“As we have suggested from our study of Luke 13:10-17, the categories of word and deed are at best ineffective and at worst distracting and confusing. For the church as the body of Christ, deeds of justice and mercy are inseparable from its worshiping identity. Communities are more complex, and the kingdom is much broader, seamless, and holistic. Holistic ministry, by the power of the Spirit, is about creating samples and signs of God’s new day in everyday settings. Therefore, it is about the restoration of life in its fullness. This is both evangelism and justice. Because the church is to socially embody its belief in Jesus, as Paul’s epistle to the Ephesians is an extended meditation, it is through the church that this is to be given expression.” Mark Gornik, in The Urban Face of Mission ed. Ortiz & Baker

I use the language of word and deed ministry because its had a long history of use in the evangelical and reformed churches in America, but I think Gornik is essentially right, the more these categories are applied and pressed onto evangelism and justice ministries the less helpful they are in drawing out the differences between the two. For instance, deed ministry of a justice & mercy nature speaks volumes to those who recieve of Christ’s love, the peculiarity of God’s people, and the transformation the Christian world and live view brings to society all in a non-verbal fashion; likewise sometimes the most potent form of justice ministry is to be loud, articulate advocates against injustice in our community’s.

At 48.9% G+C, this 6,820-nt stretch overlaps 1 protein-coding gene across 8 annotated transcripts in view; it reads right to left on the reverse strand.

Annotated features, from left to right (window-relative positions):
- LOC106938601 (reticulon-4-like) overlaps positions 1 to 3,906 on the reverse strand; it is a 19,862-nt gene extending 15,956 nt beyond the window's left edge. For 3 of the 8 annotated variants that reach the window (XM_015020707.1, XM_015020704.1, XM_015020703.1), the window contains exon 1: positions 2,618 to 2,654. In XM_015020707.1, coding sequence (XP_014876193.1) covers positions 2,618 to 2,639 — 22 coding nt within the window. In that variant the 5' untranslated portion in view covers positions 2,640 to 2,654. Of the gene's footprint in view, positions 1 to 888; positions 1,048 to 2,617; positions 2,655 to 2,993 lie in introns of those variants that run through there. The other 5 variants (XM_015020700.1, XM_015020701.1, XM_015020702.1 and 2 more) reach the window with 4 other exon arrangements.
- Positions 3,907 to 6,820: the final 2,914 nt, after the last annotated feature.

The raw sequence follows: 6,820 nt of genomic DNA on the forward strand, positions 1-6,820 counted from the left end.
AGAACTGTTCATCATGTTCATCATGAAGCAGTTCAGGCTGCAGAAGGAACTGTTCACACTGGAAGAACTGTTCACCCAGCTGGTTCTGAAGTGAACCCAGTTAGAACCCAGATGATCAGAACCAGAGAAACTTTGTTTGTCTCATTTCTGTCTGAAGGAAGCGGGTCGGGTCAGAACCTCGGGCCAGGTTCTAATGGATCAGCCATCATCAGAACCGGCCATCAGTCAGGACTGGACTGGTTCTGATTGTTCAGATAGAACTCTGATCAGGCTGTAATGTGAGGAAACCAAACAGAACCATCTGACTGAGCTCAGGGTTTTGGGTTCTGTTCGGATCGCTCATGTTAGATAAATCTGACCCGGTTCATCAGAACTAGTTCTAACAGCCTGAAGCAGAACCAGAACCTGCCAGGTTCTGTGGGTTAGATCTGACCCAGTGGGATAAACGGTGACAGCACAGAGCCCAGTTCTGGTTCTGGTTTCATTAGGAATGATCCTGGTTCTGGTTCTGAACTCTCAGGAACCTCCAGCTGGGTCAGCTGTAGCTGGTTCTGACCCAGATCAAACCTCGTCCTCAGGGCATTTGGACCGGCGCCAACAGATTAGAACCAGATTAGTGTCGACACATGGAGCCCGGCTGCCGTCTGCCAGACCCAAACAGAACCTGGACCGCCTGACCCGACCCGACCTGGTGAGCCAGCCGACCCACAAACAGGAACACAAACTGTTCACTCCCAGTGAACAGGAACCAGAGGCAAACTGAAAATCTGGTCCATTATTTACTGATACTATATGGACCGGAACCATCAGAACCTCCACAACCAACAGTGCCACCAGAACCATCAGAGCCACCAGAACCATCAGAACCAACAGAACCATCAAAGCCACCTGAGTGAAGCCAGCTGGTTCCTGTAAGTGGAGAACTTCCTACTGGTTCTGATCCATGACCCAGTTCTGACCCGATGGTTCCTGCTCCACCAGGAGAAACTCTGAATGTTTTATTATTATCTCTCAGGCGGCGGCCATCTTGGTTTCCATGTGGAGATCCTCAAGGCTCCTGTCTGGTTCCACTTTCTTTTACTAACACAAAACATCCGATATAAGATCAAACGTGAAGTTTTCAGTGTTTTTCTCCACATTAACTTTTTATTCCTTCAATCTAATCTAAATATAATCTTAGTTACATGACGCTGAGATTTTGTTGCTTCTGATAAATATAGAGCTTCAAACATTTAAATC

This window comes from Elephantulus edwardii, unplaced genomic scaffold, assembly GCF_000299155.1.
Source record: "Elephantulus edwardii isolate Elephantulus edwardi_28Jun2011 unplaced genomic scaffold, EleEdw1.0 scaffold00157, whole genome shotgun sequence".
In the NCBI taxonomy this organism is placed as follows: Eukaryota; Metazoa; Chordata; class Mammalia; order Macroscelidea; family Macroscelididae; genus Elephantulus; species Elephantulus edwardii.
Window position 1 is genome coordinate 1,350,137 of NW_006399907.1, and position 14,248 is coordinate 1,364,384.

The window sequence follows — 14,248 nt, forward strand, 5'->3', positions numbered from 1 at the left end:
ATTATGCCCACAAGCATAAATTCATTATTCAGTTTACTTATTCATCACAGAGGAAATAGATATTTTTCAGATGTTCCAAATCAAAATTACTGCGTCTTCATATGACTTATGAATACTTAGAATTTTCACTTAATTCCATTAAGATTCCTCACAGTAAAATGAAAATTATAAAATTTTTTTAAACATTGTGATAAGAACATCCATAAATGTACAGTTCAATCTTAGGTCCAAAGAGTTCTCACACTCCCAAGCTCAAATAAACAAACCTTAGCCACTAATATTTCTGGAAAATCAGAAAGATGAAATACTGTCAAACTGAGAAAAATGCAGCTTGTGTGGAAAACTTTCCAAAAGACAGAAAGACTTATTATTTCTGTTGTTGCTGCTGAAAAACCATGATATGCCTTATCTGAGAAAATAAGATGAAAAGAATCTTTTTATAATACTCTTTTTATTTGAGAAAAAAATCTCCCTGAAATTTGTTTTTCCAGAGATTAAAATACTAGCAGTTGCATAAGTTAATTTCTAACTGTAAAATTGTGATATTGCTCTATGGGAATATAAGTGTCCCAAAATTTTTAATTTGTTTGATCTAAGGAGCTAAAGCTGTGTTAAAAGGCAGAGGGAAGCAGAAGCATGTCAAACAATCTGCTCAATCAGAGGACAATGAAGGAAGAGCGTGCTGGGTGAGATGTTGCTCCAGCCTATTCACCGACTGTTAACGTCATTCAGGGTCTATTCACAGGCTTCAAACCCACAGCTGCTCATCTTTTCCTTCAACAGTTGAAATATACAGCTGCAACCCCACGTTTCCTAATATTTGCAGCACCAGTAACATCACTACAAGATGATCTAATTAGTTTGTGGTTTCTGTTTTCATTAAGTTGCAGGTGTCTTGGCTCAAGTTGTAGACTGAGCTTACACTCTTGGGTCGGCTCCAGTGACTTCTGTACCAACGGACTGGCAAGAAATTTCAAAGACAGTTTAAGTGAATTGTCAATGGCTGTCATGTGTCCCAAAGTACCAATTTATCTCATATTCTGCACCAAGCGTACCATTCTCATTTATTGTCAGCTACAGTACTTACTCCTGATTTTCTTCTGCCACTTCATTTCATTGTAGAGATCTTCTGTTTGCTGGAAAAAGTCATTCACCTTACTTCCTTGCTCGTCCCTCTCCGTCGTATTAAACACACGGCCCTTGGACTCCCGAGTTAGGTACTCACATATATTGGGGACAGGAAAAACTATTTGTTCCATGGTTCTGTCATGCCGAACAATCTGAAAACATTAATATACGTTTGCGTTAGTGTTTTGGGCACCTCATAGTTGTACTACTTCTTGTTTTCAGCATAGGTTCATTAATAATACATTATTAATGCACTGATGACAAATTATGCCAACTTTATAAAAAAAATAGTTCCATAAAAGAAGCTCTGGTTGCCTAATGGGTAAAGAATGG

I think there’ve been very good missiologists and community developers who’ve been alienated from one another because of holding these categories too tightly. Ultimately I think the way forward is to realize what Gornik has realized, “Holistic ministry…is about the restoration of life in its fullness. This is both evangelism and justice”, and holistic ministry is what God is calling His people to. What he has always called his people to. Within the Reformed tradition one very clear sign of this is having and maintaining Christ as our example who himself was both prophet, priest, and king.